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ORIGINAL ARTICLE
Year : 2020  |  Volume : 29  |  Issue : 2  |  Page : 261-264

Pediatric blood culture isolates and antibiotic sensitivity pattern in a Nigerian tertiary hospital


1 Department of Paediatrics, University of Ilorin Teaching Hospital, Ilorin, Kwara State, Nigeria
2 Department of Paediatrics and Child Health, University of Ilorin/University of Ilorin Teaching Hospital, Ilorin, Kwara State, Nigeria
3 Department of Microbiology, University of Ilorin Teaching Hospital, Ilorin, Kwara State, Nigeria
4 Department of Pharmacology and Experimental Therapeutics, Thomas Jefferson University, Philadelphia, Pennsylvania, USA

Correspondence Address:
Dr. T O Ogunkunle
Department of Paediatrics, University of Ilorin Teaching Hospital, Ilorin, Kwara State
Nigeria
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Source of Support: None, Conflict of Interest: None


DOI: 10.4103/NJM.NJM_55_20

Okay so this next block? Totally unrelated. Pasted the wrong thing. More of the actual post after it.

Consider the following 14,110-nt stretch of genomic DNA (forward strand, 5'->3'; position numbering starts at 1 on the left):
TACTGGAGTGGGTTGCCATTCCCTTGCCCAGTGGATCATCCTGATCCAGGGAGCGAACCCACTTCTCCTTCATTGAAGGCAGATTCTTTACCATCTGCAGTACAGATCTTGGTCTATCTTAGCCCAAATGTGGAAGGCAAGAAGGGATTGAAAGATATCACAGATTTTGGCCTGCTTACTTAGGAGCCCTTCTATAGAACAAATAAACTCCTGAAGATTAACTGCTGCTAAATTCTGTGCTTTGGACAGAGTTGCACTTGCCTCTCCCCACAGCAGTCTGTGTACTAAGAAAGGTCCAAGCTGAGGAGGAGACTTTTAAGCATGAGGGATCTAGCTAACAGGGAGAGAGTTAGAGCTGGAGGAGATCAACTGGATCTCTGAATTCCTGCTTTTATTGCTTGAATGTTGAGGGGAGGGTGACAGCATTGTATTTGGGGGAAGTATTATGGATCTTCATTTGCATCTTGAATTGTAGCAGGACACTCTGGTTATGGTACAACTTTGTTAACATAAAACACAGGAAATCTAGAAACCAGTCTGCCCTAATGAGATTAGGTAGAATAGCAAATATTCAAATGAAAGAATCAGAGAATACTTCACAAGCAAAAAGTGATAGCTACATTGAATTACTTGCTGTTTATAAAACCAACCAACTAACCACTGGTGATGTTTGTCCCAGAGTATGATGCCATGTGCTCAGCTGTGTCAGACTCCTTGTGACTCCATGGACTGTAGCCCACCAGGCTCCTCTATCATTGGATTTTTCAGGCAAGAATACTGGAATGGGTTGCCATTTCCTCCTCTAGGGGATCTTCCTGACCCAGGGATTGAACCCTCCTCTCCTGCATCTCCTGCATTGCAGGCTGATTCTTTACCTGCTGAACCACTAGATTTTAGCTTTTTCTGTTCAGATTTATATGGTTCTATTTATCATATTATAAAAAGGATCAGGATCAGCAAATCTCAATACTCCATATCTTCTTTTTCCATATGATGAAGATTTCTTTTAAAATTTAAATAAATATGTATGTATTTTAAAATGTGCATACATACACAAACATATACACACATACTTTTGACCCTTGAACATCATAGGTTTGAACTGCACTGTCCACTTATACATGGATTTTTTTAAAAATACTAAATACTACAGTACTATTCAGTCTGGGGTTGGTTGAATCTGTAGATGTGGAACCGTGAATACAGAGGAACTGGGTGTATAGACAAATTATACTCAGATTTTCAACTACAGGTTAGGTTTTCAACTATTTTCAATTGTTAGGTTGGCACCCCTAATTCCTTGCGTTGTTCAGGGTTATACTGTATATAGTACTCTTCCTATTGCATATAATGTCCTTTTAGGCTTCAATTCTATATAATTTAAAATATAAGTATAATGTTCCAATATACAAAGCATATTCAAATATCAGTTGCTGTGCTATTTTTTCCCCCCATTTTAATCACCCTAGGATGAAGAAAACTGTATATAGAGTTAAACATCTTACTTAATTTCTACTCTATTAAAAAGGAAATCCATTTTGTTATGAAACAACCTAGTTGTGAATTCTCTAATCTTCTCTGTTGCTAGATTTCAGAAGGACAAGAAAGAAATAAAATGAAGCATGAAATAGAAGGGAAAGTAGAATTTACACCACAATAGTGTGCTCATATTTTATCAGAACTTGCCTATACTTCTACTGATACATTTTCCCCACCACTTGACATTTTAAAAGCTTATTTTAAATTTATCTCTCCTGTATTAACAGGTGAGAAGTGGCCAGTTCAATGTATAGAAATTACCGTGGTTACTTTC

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Introduction: There is a significant variation in the bacterial pathogens implicated in childhood septicemia and their antibiotic sensitivity pattern from place to place. Sustained monitoring of this dynamics is therefore critical to rational antibiotic use. Materials and Methods: This study was thus conducted to determine the etiology of childhood septicemia and their antibiotic sensitivity pattern. Blood culture results (contaminants excluded), age, and sex of all pediatric patients with suspected septicemia between January 2013 and December 2014 were retrieved. Data were analyzed using SPSS version 20. Results: Over a 2-year period, a total of 3680 blood samples were processed. Pathogenic bacteria were isolated in 701 samples (19%).Staphylococcus aureus was the most common isolate (41.4%) and was most sensitive to ampicillin-sulbactam (89%). Klebsiella species (21.7%), coagulase-negative Staphylococcus (14.7%), and Pseudomonas aeruginosa (11%) were other common organisms isolated. Virtually, all the isolates demonstrated a reliable susceptibility to ciprofloxacin except for S. aureus and Klebsiella species which were most sensitive to ampicillin-sulbactam and imipenem, respectively. Conclusion: In conclusions, S. aureus is the leading cause of childhood septicemia in this locale. The significant rate of isolation of the supposedly less virulent organisms calls for an urgent review of potential risk factors and an appraisal of the hospital infection control policies and structures.


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